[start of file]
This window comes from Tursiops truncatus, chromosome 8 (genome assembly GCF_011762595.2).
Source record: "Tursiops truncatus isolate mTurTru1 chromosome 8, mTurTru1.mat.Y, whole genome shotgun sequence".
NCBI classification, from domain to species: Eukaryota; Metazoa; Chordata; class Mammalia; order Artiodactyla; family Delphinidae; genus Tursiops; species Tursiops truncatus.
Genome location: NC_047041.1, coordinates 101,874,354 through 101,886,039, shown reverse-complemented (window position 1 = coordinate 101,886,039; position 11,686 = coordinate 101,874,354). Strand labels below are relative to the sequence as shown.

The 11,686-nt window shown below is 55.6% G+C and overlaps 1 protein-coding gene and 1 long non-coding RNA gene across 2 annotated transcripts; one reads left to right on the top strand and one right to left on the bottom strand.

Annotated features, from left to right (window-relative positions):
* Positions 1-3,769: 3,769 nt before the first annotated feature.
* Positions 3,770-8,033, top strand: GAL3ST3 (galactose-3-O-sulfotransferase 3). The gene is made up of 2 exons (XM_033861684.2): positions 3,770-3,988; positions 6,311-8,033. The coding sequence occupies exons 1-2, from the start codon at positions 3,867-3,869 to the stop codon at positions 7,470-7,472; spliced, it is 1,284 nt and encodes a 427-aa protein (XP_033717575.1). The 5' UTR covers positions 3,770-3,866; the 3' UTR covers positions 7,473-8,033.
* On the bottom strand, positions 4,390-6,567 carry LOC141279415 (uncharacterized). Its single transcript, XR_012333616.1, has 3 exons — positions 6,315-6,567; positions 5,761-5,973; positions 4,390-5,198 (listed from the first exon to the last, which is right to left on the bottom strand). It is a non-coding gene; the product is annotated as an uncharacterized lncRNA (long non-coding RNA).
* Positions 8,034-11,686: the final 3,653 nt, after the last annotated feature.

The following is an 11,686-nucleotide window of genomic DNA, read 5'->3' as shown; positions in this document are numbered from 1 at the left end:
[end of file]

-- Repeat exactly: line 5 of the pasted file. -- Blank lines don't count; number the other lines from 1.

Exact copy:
The 11,686-nt window shown below is 55.6% G+C and overlaps 1 protein-coding gene and 1 long non-coding RNA gene across 2 annotated transcripts; one reads left to right on the top strand and one right to left on the bottom strand.